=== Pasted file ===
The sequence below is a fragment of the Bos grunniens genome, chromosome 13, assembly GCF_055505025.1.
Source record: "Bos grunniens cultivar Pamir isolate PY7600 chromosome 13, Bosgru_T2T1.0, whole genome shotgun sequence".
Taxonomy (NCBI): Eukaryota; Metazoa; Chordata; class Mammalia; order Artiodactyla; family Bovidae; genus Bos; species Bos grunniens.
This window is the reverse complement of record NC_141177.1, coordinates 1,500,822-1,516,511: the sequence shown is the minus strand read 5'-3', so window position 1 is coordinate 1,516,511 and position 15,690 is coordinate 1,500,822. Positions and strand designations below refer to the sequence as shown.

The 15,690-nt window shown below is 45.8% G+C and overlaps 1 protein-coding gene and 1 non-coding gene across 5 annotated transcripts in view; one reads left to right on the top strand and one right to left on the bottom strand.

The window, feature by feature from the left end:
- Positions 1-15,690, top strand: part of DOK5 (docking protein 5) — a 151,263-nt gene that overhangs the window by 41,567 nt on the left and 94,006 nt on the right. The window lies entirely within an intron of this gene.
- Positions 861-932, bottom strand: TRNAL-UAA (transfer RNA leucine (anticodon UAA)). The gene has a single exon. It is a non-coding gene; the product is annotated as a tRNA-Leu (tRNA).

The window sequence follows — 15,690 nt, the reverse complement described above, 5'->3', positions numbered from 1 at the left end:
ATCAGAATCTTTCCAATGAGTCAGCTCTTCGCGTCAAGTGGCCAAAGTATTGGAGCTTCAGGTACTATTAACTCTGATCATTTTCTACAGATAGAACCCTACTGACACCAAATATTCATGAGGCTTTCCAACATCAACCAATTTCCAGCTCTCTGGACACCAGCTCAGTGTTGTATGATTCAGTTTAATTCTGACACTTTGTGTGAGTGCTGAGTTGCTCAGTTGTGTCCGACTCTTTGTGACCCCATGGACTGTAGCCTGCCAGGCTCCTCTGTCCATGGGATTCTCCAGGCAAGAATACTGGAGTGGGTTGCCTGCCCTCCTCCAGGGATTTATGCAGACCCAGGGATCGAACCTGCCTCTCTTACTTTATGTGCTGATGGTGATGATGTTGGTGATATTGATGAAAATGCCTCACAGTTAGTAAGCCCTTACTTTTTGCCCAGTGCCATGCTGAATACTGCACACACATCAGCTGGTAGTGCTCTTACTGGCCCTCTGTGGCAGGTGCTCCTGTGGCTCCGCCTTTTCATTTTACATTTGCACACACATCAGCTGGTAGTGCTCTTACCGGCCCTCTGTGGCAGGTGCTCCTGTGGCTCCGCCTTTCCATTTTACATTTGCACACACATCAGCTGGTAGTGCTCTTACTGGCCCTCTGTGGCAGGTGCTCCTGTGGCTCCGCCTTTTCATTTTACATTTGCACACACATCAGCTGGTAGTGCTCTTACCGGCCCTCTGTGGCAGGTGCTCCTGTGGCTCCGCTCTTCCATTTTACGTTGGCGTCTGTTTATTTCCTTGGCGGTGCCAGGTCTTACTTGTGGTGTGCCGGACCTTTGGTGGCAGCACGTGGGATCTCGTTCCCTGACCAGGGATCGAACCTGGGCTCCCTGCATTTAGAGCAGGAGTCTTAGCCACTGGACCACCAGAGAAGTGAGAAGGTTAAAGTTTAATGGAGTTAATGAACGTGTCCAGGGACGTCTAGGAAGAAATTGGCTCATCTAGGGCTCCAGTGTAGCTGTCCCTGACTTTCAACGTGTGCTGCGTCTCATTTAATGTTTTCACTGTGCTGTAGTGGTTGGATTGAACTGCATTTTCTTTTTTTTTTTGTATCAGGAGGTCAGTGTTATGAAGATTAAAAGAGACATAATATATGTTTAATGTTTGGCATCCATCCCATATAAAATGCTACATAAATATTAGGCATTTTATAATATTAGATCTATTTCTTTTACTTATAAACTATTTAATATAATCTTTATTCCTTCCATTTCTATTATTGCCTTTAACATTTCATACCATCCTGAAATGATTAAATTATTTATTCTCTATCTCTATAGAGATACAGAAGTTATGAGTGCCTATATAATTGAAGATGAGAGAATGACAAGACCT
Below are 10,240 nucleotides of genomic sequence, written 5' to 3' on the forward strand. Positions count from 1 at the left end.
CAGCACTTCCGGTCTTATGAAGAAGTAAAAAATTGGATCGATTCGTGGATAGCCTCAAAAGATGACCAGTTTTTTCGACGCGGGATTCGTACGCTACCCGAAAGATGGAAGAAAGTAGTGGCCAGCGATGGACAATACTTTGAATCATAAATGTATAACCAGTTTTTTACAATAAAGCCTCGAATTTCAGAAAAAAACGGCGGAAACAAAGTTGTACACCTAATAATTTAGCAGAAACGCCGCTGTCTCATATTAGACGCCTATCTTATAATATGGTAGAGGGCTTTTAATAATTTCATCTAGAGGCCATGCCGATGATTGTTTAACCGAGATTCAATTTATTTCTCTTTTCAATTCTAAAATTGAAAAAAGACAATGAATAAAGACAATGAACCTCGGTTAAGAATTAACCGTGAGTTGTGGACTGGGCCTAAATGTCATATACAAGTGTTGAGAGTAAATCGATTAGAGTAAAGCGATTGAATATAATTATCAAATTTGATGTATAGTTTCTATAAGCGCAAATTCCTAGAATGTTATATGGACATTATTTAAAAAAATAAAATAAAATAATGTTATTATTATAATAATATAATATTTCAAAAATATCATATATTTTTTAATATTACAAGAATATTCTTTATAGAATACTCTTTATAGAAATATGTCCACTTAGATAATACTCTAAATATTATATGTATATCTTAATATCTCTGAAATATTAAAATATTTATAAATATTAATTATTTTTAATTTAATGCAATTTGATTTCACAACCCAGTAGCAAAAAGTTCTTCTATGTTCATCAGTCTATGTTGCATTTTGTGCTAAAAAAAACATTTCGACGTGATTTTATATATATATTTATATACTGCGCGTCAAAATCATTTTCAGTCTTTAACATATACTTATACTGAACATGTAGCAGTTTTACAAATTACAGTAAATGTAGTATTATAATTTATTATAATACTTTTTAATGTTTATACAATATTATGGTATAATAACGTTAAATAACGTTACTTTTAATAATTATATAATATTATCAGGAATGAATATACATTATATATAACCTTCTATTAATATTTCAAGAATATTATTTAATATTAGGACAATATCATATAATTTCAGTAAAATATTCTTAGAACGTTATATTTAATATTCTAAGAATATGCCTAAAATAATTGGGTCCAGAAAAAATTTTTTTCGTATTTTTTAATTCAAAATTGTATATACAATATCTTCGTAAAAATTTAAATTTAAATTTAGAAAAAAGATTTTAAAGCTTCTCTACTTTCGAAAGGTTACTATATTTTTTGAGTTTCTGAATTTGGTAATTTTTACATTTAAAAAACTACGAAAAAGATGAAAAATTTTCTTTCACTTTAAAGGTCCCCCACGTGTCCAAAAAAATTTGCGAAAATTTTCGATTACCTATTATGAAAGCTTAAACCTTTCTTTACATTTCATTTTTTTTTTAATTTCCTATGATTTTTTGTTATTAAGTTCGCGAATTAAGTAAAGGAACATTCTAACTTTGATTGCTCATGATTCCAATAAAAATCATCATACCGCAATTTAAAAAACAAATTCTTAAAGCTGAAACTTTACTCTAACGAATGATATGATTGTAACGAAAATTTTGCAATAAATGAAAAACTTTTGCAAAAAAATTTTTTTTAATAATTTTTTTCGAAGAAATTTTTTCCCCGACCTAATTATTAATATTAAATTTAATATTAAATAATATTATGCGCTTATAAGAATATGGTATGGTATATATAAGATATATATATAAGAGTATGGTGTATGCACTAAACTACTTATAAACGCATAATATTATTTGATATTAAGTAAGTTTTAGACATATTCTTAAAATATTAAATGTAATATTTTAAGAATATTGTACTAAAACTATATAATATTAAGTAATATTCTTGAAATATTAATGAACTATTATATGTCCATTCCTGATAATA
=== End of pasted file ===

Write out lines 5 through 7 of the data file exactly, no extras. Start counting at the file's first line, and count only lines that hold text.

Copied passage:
The 15,690-nt window shown below is 45.8% G+C and overlaps 1 protein-coding gene and 1 non-coding gene across 5 annotated transcripts in view; one reads left to right on the top strand and one right to left on the bottom strand.

The window, feature by feature from the left end:
- Positions 1-15,690, top strand: part of DOK5 (docking protein 5) — a 151,263-nt gene that overhangs the window by 41,567 nt on the left and 94,006 nt on the right. The window lies entirely within an intron of this gene.